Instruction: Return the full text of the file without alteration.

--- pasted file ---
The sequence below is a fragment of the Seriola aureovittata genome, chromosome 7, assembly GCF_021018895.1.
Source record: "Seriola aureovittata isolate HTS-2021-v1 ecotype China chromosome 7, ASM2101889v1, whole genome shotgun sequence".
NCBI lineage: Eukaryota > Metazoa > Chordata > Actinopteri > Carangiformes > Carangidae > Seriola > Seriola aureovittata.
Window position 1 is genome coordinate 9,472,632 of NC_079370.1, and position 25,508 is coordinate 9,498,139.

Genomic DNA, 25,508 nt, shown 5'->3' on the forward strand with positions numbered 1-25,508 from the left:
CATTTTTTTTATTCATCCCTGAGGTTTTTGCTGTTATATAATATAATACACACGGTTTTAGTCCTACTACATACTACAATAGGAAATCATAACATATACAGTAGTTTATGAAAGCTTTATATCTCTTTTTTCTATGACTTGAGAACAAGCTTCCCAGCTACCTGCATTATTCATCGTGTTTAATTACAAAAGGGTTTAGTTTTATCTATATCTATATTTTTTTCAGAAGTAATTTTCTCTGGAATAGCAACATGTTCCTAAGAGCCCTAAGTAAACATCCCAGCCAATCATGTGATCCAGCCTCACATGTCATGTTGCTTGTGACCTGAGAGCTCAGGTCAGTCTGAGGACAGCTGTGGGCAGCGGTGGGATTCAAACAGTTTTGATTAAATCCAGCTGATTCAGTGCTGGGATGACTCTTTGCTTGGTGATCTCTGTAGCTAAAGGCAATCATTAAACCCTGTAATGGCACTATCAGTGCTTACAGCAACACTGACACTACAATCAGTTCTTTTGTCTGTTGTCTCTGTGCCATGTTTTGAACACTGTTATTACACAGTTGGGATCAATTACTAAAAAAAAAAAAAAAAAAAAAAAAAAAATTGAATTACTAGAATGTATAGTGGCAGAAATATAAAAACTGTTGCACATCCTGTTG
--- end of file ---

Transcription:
The sequence below is a fragment of the Seriola aureovittata genome, chromosome 7, assembly GCF_021018895.1.
Source record: "Seriola aureovittata isolate HTS-2021-v1 ecotype China chromosome 7, ASM2101889v1, whole genome shotgun sequence".
NCBI lineage: Eukaryota > Metazoa > Chordata > Actinopteri > Carangiformes > Carangidae > Seriola > Seriola aureovittata.
Window position 1 is genome coordinate 9,472,632 of NC_079370.1, and position 25,508 is coordinate 9,498,139.

Genomic DNA, 25,508 nt, shown 5'->3' on the forward strand with positions numbered 1-25,508 from the left:
CATTTTTTTTATTCATCCCTGAGGTTTTTGCTGTTATATAATATAATACACACGGTTTTAGTCCTACTACATACTACAATAGGAAATCATAACATATACAGTAGTTTATGAAAGCTTTATATCTCTTTTTTCTATGACTTGAGAACAAGCTTCCCAGCTACCTGCATTATTCATCGTGTTTAATTACAAAAGGGTTTAGTTTTATCTATATCTATATTTTTTTCAGAAGTAATTTTCTCTGGAATAGCAACATGTTCCTAAGAGCCCTAAGTAAACATCCCAGCCAATCATGTGATCCAGCCTCACATGTCATGTTGCTTGTGACCTGAGAGCTCAGGTCAGTCTGAGGACAGCTGTGGGCAGCGGTGGGATTCAAACAGTTTTGATTAAATCCAGCTGATTCAGTGCTGGGATGACTCTTTGCTTGGTGATCTCTGTAGCTAAAGGCAATCATTAAACCCTGTAATGGCACTATCAGTGCTTACAGCAACACTGACACTACAATCAGTTCTTTTGTCTGTTGTCTCTGTGCCATGTTTTGAACACTGTTATTACACAGTTGGGATCAATTACTAAAAAAAAAAAAAAAAAAAAAAAAAAAATTGAATTACTAGAATGTATAGTGGCAGAAATATAAAAACTGTTGCACATCCTGTTG